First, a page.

As I say in my podcast closings, “remember to be gentle with yourself.”

* Every few days I will be posting links to various episodes from The Healing Place Podcast from 2018 thus far. I am excited to have more therapists, trauma-gurus, and ACES experts lined up over the next few weeks for interviews. I would love to have YOU join me, as well. If you are interested, please send me a private messages through this site and I will send you my podcast interview questions for you to review.

I am a huge fan of lifting one another up as beacons of light for those who are struggling, looking for guidance, or lost in the dark. I would love to offer my podcast as a platform for your voice about your mission and passion. My goal is to provide motivational, inspirational, and healing stories for my listeners.

Defining Resilience: Step 2 – Seek Out and Nurture Supportive Relationships

A sneak peak at a portion of my upcoming Hope for Healing newsletter scheduled for delivery August 1st. Subscribe at Hope for Healing newsletter or on my website at www.teriwellbrock.com. Thanks!

Defining Resilience

Step 2: Seek Out and Nurture Supportive Relationships

Before diving into step 2, a reminder about resilience: it is defined as the ability to overcome adverse conditions; with healthy bonding relationships, guidance, support, and compassion as the catalysts. Basically, it entails having the capacity to bounce back from stressful or overwhelming experiences.

What are some steps we can take to ensure we are building resilience in our lives?

  1. Focus on the positives
  2. Seek out and nurture supportive relationships.
  3. Utilize self-care strategies. 
  4. Take action steps to create positive change.
  5. Work on healthy habit formation. 
  6. Find a guiding hand to hold.
  7. Learn to become our own hero. 
  8. Be gentle with ourselves.

Today we will cover Step 2: Seek out and nurture supportive relationships.

The day my therapist said to me, in reference to my then-BFF, “Teri, you need to put some healthy boundaries in place,” I just stared at her befuddled. I truly had no idea what a “healthy boundary” looked like. Growing up in a co-dependent relationship with my alcoholic mother, I had spent my youth playing the part of the peace-keeper and “good girl” in order to create some sense of calm within the chaos. My sister and I have discussed, on many occasions, the impact physical abuse and emotional abandonment had on our future relationships. We agreed we had no concept how to even go about putting healthy boundaries in place and why that was critical for establishing and maintaining healthy relationships, friendships, and partnerships.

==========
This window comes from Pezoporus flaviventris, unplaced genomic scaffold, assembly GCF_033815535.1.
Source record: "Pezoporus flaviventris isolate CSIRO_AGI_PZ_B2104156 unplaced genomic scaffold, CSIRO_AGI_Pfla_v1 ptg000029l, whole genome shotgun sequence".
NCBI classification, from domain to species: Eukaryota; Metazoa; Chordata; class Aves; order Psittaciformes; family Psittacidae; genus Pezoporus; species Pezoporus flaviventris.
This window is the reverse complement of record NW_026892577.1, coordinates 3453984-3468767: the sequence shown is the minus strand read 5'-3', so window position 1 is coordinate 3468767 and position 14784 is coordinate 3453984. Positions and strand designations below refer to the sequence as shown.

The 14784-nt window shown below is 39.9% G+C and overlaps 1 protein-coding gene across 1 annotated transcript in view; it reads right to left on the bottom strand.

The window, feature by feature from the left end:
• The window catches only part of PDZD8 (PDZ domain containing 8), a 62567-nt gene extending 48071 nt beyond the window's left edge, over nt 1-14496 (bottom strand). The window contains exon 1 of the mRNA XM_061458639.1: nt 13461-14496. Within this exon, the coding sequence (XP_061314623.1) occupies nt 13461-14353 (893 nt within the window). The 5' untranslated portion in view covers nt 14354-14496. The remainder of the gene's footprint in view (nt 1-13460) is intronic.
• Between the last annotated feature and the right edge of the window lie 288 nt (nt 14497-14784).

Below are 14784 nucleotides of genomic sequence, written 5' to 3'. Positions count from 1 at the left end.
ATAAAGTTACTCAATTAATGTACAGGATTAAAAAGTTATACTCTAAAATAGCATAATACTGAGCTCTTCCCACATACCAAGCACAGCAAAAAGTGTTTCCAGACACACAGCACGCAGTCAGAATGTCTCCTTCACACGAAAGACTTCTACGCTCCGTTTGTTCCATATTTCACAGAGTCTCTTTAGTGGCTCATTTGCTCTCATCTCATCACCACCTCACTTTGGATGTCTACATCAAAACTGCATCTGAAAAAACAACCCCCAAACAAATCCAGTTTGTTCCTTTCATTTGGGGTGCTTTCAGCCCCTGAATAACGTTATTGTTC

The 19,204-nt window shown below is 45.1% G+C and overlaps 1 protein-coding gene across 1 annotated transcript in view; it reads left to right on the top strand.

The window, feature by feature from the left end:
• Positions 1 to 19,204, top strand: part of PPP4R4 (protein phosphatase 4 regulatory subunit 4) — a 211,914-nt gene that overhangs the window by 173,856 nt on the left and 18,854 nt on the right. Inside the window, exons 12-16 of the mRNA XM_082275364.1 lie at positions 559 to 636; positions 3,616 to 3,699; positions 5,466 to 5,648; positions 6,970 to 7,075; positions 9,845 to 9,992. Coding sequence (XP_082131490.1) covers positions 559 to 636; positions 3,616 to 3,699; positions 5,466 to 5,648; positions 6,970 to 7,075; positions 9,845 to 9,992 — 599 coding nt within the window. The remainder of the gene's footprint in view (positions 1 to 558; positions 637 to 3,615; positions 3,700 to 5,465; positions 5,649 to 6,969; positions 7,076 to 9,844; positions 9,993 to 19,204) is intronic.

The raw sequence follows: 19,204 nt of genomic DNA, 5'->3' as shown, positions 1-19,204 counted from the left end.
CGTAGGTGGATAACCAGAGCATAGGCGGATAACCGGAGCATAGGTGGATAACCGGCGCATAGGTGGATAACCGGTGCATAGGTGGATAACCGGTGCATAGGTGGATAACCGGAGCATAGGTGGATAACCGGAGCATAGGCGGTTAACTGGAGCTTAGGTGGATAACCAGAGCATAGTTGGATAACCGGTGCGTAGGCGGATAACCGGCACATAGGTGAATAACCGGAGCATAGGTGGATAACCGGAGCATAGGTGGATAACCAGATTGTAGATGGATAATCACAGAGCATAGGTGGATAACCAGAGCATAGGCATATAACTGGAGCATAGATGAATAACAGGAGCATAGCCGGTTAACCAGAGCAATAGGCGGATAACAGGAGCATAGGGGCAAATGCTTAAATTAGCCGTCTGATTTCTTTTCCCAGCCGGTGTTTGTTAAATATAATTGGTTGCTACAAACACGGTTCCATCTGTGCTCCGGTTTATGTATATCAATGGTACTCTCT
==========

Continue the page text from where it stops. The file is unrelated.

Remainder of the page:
Here are five “healthy boundary” suggestions followed by five relationship-nurturing ideas to incorporate into your own life:

  • You are allowed to say “no”: Practice doing it. It may be difficult, at first, but you will soon reap the benefits of more time, less resentment, and empowerment within your own life and decisions. If you do not want to do something, then don’t do it. And if someone is upset by that then you know that relationship needs some boundary work!
  • Expand your circle: One of the first indications that I was in an unhealthy friendship with poor boundaries was when I was criticized by that friend for becoming more involved in my daughter’s school activities and developing new friendships. Broadening my circle and developing a tribe of supportive souls not only shined a light on the unhealthy patterns, but helped me create new healthier habits within those friendships.
  • Notice any unhealthy habits: I had a tendency to latch on with a death-grip, almost to the point of obsession, to those who loved me even after knowing all of my deep, dark secrets. I had such a deep-seated fear of abandonment that I would spend more time trying to keep the peace and play along, even when I disagreed with something, that I lost myself in the process. Once I started to become aware of my unhealthy habits, I was able to re-direct myself toward healthy boundaries.